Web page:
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SQL Server Integration Services Using Visual Studio 2005, de Jayaram Krishnaswamy.

Résumé de l'éditeur
This step-by-step, hands on guide will take you right into the Visual Studio 2005 Integrated Development Interface making you appreciate and understand how Business Intelligence Projects and Packages are created using the Visual Studio designer.

Sql Server Integration Services with the acronym SSIS is a comprehensive ETL tool that made its debut with SQL Server 2005. It is a tool tightly integrated with the Visual Studio 2005 having all the functionalities that its forerunner DTS (Data Transformation Services) had in SQL Server 2000. This does not mean that it is just an improvement over DTS but a product which is totally different with a vastly improved interface; an extensible architecture; an enlarged tool set; ease of integration with other SQL Server Tools such as Analysis Services; capable of supporting connectivity with third party databases and bringing into a central location many database management tasks.

Beginners Guide to SQL Server Integration Services Using Visual Studio 2005 provides you with the basic knowledge that you should have before you move on to more advanced ETL [Extraction, Transformation, and Loading]. The book will also provide you with a comprehensive description of the many designer windows that you may encounter while working with the designer. This guide provides the building blocks describing each block by way of an example as well as describing the nuts and bolts that bind the blocks. A majority of SSIS tasks are covered in this book and they are described fully in the summary of table contents section. You start building packages right from Chapter 2 and continue on to Chapter 20 gathering and building upon your knowledge in each step.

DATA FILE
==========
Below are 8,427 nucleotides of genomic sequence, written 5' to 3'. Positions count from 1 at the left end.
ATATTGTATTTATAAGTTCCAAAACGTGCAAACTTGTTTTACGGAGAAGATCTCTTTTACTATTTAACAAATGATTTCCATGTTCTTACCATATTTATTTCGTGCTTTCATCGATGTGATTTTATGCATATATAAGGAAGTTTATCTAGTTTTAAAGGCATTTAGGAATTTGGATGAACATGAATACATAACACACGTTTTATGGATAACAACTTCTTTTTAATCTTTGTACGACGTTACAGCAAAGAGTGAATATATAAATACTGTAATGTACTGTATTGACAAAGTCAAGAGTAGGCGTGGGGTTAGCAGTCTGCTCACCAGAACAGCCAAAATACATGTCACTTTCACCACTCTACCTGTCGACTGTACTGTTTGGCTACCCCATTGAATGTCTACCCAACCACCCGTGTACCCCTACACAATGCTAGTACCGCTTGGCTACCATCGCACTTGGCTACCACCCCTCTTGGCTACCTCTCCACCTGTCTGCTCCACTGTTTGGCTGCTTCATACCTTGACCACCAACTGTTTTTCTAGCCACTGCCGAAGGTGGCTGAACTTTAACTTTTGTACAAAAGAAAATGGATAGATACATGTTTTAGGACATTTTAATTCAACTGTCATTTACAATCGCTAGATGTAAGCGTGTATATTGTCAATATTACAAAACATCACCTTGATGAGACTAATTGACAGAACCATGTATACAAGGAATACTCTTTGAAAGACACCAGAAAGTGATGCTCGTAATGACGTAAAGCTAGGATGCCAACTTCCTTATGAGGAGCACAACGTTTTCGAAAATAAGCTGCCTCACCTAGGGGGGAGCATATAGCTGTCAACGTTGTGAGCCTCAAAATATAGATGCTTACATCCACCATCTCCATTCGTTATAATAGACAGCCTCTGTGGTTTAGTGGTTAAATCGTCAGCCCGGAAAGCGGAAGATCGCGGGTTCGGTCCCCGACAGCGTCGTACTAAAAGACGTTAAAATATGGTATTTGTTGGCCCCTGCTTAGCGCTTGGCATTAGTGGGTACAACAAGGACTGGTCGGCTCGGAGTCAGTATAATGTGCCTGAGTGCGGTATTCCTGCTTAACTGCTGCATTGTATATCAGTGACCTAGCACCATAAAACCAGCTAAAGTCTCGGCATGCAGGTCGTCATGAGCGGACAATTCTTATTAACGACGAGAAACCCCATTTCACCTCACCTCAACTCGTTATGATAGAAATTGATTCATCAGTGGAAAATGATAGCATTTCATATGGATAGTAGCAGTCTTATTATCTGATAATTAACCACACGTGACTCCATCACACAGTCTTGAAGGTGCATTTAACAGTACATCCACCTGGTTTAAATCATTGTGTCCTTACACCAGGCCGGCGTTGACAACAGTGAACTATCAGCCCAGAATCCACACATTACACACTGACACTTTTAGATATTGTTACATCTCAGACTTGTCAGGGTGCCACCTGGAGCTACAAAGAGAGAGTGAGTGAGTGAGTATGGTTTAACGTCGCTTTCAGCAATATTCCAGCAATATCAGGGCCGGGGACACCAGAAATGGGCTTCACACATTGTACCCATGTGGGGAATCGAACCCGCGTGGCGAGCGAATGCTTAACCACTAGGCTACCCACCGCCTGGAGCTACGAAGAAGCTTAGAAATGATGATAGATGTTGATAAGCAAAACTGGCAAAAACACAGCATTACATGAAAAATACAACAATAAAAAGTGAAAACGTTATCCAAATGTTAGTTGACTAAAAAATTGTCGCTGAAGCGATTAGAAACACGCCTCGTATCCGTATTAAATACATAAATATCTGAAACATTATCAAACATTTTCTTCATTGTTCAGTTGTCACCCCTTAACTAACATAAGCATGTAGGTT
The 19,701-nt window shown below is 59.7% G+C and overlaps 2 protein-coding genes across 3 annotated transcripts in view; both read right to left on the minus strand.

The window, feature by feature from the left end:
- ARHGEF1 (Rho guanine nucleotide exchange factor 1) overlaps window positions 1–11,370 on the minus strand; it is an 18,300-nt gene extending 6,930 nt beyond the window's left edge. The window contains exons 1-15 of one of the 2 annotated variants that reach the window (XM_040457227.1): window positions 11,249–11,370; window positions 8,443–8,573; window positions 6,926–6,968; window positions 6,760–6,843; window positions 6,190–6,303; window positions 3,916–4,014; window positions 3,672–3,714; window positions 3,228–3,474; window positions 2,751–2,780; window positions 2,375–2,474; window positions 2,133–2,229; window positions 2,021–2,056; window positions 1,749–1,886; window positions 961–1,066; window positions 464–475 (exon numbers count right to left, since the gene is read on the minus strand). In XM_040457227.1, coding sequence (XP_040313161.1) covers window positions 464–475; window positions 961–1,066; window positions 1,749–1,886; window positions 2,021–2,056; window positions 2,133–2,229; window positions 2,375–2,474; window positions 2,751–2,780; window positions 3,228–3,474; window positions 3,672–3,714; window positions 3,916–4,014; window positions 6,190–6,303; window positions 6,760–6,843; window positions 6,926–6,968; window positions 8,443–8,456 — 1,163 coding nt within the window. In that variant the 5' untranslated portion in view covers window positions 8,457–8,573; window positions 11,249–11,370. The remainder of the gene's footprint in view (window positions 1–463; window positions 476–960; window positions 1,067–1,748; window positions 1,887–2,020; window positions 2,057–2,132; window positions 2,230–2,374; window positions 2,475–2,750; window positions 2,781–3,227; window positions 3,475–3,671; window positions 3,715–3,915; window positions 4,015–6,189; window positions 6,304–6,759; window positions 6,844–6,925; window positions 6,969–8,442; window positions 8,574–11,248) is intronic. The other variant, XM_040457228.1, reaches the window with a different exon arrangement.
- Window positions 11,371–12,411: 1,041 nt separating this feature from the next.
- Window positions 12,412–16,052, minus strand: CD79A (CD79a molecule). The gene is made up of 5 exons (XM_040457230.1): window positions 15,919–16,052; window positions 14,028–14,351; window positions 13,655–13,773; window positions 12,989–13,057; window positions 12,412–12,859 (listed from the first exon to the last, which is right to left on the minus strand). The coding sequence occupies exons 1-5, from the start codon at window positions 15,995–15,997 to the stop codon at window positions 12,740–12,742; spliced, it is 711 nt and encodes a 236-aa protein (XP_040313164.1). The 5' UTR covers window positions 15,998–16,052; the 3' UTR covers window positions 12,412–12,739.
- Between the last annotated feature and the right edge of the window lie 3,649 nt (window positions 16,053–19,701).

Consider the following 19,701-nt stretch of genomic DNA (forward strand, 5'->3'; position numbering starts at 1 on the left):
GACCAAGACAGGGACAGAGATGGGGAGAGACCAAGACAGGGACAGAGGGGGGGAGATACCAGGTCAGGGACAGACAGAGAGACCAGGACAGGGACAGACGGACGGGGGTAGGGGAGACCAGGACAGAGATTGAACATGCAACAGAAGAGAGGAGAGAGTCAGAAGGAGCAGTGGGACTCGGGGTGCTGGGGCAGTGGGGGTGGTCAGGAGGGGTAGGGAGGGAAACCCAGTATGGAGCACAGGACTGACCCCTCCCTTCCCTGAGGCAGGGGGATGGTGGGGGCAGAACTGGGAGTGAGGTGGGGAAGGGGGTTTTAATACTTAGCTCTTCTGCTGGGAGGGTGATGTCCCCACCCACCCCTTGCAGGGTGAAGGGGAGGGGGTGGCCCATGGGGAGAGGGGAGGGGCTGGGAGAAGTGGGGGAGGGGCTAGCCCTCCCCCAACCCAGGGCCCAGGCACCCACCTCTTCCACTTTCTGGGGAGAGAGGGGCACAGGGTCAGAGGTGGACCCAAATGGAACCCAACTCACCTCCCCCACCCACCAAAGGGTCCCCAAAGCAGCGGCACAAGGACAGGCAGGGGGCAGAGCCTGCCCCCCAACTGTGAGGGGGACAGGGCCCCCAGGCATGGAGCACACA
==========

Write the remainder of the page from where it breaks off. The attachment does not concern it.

The book will give you step-by-step explanation of the examples in the book. In each chapter you will get a little background of the SSIS task that you are going to create. You will then step through the numbered steps, creating, configuring, executing, and reviewing the results. The book has minimal coding (only two chapters) and exclusively uses the Visual Studio 2005 Designer.
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